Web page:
Public Service In a Dish

How would you encapsulate your work in a dish? Challenge invites three chefs in the Public Service to each create a dish inspired by their experiences.
Applewood-smoked Norwegian salmon with sautéed vegetables (bottom,left)

Chef Richard Khoo
Sous Chef, Istana

When Challenge asked Chef Richard to contribute a dish inspired by his 11 years of overseeing and preparing meals at the Istana Kitchen, he chose one of the most unique dishes he has prepared for the Singapore President and Prime Minister. The applewood-smoked salmon was created exclusively for the Istana when they purchased a smoking pan about five years ago, and reflects Chef Richard’s wish to create healthy yet interesting meals. When he invited Challenge to the Istana, his eye for detail shone through as he prepared the ingredients meticulously and monitored the temperature of the smoking pan. He chose salmon not just for its high protein, omega-3 fatty acid and vitamin D content, but also because it reacts best to wood smoking – which in this recipe uses smoke from applewood chips to cook the fish. He continues to enjoy creating new dishes inspired by culinary books, magazines and visits to food joints here and overseas.

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He chose salmon not just for its high protein, omega-3 fatty acid and vitamin D content, but also because it reacts best to wood smoking.

Applewood-smoked Norwegian salmon with sautéed vegetables

Recipe : (Serves 4)

  • 4 skinless Norwegian salmon fillets
  • 300ml water
  • 120ml chicken stock
  • 2 tbsp olive oil
  • 3g tea leaves
  • ¼ tbsp mixed herbs
  • 100g mushrooms
  • 100g baby carrots
  • 100g asparagus
  • 100g yellow zucchini
  • 100g cucumber
  • 100g cherry tomatoes
  • Salt and pepper for seasoning
  • 2 cups applewood chips
  • Special tool: Smoking pan (Alternatively, an old, unused wok can be used. The surface of the equipment will be charred during the smoking process.)
  1. Begin by seasoning the salmon thoroughly on all sides with salt, pepper and mixed herbs.
  2. Mix and place the applewood chips and tea leaves in the middle of the smoking pan.
  3. Pour the water into the smoking pan.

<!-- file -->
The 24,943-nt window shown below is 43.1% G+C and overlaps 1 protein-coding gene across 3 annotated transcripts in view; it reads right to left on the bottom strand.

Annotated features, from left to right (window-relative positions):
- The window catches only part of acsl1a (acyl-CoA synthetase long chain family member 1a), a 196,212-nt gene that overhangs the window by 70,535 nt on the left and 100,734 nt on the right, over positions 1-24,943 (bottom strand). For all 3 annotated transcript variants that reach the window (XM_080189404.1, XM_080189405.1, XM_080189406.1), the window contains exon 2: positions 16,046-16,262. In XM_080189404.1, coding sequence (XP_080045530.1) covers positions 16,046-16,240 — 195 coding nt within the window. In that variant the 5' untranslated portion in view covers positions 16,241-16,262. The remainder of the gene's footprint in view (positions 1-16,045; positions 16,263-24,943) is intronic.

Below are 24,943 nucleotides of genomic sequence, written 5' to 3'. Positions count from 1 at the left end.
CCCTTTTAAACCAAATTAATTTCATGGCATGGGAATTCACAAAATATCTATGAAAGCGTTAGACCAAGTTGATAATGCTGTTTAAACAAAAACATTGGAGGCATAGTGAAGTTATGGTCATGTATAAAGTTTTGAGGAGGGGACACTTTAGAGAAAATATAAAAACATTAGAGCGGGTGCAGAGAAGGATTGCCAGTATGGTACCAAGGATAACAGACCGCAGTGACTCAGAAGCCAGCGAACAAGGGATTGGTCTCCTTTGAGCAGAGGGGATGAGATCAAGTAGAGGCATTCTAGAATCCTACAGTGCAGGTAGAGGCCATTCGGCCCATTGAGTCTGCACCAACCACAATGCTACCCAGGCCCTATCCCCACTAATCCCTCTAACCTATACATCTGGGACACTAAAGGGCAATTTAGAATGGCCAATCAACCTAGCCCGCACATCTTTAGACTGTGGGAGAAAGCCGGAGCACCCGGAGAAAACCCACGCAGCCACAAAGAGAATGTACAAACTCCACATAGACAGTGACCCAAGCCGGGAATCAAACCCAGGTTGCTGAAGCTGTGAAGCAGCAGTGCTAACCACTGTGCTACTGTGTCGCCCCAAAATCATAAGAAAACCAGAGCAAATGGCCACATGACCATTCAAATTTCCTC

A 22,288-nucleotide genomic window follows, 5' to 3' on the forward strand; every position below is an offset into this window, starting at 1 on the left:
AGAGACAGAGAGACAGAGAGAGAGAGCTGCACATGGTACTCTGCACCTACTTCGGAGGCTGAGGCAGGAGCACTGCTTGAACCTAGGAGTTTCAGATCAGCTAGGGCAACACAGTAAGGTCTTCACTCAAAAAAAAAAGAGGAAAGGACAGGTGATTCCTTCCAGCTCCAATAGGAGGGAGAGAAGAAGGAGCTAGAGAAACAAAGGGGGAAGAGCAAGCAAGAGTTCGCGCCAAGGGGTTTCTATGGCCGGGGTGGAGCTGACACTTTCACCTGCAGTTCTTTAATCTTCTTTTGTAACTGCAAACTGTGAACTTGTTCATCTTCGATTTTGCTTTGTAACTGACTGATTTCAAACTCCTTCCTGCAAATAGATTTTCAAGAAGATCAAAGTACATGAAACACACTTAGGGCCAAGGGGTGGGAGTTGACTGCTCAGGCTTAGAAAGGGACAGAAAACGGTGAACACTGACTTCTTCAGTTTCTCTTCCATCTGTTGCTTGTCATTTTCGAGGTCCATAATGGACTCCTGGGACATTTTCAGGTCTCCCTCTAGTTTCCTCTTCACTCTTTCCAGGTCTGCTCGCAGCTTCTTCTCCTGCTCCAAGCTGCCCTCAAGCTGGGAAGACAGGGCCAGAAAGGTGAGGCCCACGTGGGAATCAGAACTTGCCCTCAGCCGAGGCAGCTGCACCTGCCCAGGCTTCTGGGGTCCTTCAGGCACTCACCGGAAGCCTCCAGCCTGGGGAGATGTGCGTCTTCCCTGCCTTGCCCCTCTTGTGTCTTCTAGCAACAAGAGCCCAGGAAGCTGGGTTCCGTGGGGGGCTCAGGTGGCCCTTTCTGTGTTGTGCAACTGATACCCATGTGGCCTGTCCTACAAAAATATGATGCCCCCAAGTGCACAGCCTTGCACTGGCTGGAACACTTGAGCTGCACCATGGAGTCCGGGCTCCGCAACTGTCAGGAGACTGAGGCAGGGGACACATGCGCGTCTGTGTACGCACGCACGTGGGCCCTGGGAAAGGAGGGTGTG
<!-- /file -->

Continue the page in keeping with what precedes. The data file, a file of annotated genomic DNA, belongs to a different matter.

4. Prepare the salmon on the grill rack for grilling.
  5. Adjust the burner and set to medium heat. (The desired smoking temperature is between 87 and 93 degree Celsius.)
  6. Close the vent and allow the smoke to impart flavour while the heat cooks the salmon.
  7. Allow the fish to cook to your liking. (The recommended total smoking time is from 15 to 25 minutes.)
  8. While waiting for the salmon to cook, blanch the baby carrots, yellow zucchini, asparagus and cucumber in chicken stock.
  9. Then, sauté the vegetables in olive oil. (The initial blanch allows for really quick cooking of the vegetables, while the sauté adds flavours.)
  10. Using a large offset spatula, remove the salmon from the grill and turn off the smoking pan.
  11. Garnish with the sautéed vegetables. Serve with roasted potatoes or a healthier option of brown rice.
Grilled barramundi with Saikyo miso (above)

Chef Desmond Ngoh
Section Head, Diploma in Culinary & Catering Management,
Temasek Polytechnic School of Business

Armed with nearly two decades of experience in the kitchens of luxury hotels, Chef Desmond Ngoh spent the past decade training and mentoring budding chefs at the Temasek Culinary Academy. He works closely with the Agri-Food & Veterinary Authority (AVA) and local farms to introduce sustainable, locally sourced and farmed ingredients in his lessons. Similarly, he has created for Challenge a new dish out of local ingredients such as barramundi – one of the species supported by the AVA. The dish also draws inspiration from his raison d’être for public agencies: “We often need to work as a unified team to provide excellent service to the public. For my dish, all the ingredients are good on their own. But when put together carefully, they work in a complementary way to elevate the dish beyond the sum of their parts.” The different colours and textures, he adds, also reflect the “multicultural nature of public service”.

Grilled barramundi with Saikyo miso

Recipe : (Serves 5)

For the fish:

  • 400g Saikyo miso
  • 250ml sake
  • 250ml mirin
  • 1kg barramundi fillet
  1. In a mixing bowl, combine miso, mirin and sake and mix into a paste.
  2. Marinate the barramundi in the mixture overnight.
  3. To serve, grill the fish on a griller or broil under a salamander until cooked.

For the dashimaki tamago (Japanese rolled omelette):

  • 5 eggs
  • 120ml dashi (flavoured stock)
  • 10ml mirin
  • Pinch of salt
  1. Whisk the eggs, dashi, mirin and salt in a bowl. Then strain through a fine bowl strainer.